Wednesday, July 2, 2014
Seeing Actual Daylight at Emerald Pools in Zion National Park
Those night hikes are among my most treasured memories. The stars, framed by the high canyon walls, would sparkle. Some years we watched the full moon rise over the cliffs. During a few memorable years we experienced lightning storms, the booms of thunder reverberating across the canyon walls. At night, the Emerald Pools echoed with the surprisingly loud call of frogs, and in the coolness we could smell the moisture in the air, a treat in the desert environment. And one year, a slab of rock three feet across fell from the top of the alcove, landing just a few feet from some of our students.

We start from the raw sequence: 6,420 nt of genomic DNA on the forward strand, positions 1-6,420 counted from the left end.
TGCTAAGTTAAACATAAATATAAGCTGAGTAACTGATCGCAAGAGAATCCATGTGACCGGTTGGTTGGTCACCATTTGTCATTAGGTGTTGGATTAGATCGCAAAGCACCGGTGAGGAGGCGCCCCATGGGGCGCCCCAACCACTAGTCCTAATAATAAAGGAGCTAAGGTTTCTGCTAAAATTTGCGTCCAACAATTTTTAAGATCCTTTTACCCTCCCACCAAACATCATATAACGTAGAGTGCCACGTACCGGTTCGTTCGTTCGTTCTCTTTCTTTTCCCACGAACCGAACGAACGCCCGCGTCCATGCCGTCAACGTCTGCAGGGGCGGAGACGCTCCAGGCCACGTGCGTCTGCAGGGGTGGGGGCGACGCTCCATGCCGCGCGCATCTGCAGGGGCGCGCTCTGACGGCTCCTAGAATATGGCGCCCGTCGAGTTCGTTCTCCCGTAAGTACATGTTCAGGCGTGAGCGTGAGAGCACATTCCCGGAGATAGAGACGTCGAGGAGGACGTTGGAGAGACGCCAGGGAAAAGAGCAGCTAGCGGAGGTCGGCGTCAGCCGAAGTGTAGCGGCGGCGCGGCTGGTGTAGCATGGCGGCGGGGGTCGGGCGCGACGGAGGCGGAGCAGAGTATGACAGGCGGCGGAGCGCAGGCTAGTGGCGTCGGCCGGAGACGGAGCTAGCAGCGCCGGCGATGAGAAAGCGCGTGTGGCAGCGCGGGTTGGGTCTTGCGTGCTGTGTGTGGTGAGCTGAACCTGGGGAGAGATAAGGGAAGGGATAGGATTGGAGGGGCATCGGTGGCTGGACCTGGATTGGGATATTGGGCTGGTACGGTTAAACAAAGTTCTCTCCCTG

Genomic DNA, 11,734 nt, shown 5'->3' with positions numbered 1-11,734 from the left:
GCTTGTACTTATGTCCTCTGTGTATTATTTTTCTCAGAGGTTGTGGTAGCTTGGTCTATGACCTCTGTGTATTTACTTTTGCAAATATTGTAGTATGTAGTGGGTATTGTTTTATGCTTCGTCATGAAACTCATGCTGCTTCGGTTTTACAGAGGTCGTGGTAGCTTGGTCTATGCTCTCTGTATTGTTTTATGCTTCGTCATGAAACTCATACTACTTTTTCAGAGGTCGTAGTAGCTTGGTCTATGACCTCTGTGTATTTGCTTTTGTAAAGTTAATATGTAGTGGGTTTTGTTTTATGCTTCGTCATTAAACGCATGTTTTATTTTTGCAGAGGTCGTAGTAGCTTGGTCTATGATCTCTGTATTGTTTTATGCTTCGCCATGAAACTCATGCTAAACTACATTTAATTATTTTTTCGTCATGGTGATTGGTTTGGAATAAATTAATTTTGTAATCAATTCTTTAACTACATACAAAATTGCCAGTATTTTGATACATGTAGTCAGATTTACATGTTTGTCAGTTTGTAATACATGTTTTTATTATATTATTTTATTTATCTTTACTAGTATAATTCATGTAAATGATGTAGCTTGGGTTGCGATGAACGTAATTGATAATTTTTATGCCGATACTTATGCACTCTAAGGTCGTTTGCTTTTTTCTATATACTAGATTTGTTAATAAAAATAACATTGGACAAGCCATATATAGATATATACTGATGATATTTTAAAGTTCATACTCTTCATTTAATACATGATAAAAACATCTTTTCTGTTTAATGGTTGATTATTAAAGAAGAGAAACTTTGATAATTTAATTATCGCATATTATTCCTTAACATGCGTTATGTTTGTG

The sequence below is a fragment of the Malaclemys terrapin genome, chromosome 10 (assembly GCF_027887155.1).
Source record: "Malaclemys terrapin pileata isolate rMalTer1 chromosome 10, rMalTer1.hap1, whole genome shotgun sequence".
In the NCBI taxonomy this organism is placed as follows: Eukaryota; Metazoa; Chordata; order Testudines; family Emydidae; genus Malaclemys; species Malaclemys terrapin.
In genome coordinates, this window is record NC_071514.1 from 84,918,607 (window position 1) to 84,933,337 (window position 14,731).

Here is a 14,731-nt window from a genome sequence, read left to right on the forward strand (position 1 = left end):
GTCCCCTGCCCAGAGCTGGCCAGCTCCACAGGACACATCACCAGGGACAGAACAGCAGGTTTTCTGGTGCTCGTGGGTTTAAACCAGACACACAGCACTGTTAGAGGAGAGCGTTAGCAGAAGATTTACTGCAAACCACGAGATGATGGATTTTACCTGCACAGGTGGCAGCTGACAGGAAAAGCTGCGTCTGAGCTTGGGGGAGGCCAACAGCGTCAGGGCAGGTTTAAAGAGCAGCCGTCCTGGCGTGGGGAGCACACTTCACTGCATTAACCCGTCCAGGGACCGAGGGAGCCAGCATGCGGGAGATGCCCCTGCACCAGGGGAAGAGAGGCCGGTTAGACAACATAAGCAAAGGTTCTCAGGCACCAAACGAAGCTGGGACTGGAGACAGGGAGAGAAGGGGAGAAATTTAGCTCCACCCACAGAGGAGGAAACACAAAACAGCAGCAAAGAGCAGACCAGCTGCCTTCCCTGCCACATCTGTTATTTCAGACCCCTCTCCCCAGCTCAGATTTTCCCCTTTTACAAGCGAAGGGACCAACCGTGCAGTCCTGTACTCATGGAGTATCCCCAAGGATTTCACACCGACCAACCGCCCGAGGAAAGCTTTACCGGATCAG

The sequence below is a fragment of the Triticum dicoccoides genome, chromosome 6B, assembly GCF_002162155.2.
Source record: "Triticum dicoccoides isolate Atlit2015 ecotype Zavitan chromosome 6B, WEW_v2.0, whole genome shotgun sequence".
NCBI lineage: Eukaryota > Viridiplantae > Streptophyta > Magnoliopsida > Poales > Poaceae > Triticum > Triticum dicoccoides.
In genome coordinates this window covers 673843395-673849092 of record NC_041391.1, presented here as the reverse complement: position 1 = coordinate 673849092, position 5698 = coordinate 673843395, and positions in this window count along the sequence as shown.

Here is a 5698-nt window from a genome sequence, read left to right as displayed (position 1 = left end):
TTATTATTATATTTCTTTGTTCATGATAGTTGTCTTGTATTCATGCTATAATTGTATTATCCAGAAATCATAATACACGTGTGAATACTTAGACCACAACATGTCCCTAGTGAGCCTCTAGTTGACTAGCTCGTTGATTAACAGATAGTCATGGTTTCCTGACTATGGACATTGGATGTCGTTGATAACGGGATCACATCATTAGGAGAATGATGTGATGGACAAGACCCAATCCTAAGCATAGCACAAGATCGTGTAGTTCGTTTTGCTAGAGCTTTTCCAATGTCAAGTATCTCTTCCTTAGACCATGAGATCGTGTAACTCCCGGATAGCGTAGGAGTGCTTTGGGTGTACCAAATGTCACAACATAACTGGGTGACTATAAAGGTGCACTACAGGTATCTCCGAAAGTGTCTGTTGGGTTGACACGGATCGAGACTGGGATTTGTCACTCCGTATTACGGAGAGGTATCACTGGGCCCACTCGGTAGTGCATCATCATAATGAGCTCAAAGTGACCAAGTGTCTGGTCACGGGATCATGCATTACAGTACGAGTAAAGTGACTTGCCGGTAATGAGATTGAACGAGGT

The water is coming from the Navajo Sandstone, one of the most unique and scenic formations on the Colorado Plateau. The sandstone is porous, and groundwater migrates downwards through thousands of feet of rock. When the water encounters an impermeable layer, perhaps a lens of limestone, it moves sideways. If the impermeable rock is exposed in a canyon wall, the water will flow as springs. That's where all the water in this side canyon is coming from. You can see the springs in the cliff above the pool in the picture below.